Every marketer wants to know when the next trend will arrive. Software firms provide that crystal ball. Algorithms parse the gigabytes. Yet no two ways of doing this are alike.
Vision Critical is in that business. The Vancouver, Canada-based firm is taking a hybrid approach towards trend spotting. Yes, its Sparq tool set depends on data. But it also relies on “communities of interest”–people who want to participate in how a product or service gets used and rated.
“Data alone is not enough,” said Tyler Douglas, chief sales and marketing officer. “Understanding ‘why’ is where the science of market research plays a role…Context is what we are driving for.” Douglas drew a very clear distinction between a focus group and an “insight community”. Yes, marketers and pollsters use focus groups to gather insights. But the focus group is strictly transactional, Douglas noted. A pollster only works with a focus group for a single day.
“[They] gather the data and you feel like you helped somebody or you feel like you were used,” Douglas said. The respondent has no idea if their answers made any difference. “We help enterprises build a community of customers–people who choose to participate.” Douglas said.
An “insight community” seeks to establish a relationship between the customer and the company, with a group of customers providing a representative sample of information that can stand in for customers as a whole. This method can become extra insightful with customers who participate in the “sharing economy”, namely people who use web-based services like Uber and Air BnB. These companies are pretty much reinventing their industries by putting their customers in the center , relying on their feedback and insights to sharpen their product and service offerings, he explained.
Recruiting people for an insight community can come from any source. A company can make a list of them by combing through its CRM records and issuing invites. Or a firm can find names of users on Twitter or Facebook. One outfit printed its contact information on poster-sized ads pasted up on the walls of the London Underground.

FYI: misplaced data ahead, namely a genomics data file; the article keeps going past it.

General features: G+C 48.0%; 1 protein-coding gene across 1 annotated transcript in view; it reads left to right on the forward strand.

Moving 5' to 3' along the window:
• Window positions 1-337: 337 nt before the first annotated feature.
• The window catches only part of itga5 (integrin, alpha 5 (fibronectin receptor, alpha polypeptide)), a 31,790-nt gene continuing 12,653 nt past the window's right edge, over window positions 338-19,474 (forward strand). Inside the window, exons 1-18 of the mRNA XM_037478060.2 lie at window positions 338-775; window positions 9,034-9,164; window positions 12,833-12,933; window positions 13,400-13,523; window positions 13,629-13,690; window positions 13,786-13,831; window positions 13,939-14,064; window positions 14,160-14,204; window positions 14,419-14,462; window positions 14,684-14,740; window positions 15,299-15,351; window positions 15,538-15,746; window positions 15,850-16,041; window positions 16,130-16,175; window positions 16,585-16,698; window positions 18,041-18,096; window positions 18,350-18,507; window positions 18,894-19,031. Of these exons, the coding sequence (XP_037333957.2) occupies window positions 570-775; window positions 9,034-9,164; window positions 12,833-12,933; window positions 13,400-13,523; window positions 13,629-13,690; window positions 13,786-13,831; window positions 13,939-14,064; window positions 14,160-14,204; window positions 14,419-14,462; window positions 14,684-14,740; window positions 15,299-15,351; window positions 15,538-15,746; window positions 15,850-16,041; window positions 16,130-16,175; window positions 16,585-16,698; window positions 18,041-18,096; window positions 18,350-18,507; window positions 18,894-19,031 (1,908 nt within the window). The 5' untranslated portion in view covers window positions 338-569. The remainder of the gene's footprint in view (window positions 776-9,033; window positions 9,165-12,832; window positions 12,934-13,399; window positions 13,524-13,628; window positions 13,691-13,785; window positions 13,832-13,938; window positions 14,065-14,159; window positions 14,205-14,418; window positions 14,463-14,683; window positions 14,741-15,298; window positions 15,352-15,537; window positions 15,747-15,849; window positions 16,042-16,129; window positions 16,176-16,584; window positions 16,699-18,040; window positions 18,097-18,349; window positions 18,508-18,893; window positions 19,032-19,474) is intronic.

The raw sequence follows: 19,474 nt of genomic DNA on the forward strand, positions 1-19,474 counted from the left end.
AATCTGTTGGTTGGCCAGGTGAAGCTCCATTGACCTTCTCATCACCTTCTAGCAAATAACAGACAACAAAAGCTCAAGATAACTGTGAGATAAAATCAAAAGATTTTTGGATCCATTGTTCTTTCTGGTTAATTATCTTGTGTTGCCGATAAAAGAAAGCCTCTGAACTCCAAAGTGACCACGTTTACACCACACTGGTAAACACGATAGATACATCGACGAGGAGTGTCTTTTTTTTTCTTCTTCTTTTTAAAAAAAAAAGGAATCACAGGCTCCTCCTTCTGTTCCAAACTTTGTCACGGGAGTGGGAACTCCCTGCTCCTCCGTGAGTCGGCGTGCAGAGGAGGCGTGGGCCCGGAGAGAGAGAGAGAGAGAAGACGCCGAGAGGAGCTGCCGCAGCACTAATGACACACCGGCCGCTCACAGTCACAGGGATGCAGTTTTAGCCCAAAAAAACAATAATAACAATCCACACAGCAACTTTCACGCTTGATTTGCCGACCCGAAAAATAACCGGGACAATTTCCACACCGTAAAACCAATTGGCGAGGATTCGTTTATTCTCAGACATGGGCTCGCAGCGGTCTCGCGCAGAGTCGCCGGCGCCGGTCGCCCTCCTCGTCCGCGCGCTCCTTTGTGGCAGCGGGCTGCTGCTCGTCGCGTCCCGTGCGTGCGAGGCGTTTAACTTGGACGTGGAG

The main tool for corralling customer information is Vision Critical’s Sparq intelligence platform. Customer feedback can be gathered and analyzed by the customer. It can provide data-based answers that help explain what has happened with a product in the market, or it can analyze customer feedback to deduce trends that may occur in the near future, checking on the interest community for guidance.
Like any app, Sparq will require some training to use, Douglas noted. Vision Critical can also provide customer support to help solve business problems using Sparq. Like any SaaS tool, Sparq is leased to the customer, who only needs to park their data with Vision Critical. Updates are made quarterly, also based on customer feedback, to eliminate problems and improve the product.
In the end, Vision Critical is doing what many other firms are also trying to do: use 21st century tools to take retail back to the 19th century. It sounds puzzling on first reading, but Douglas explained it this way. When a customer went to a store to buy something, chances were quite good that proprietor knew his customer, knew what he wanted and could deal with the customer as an individual. Technology is used to rebuild that relationship, Douglas noted.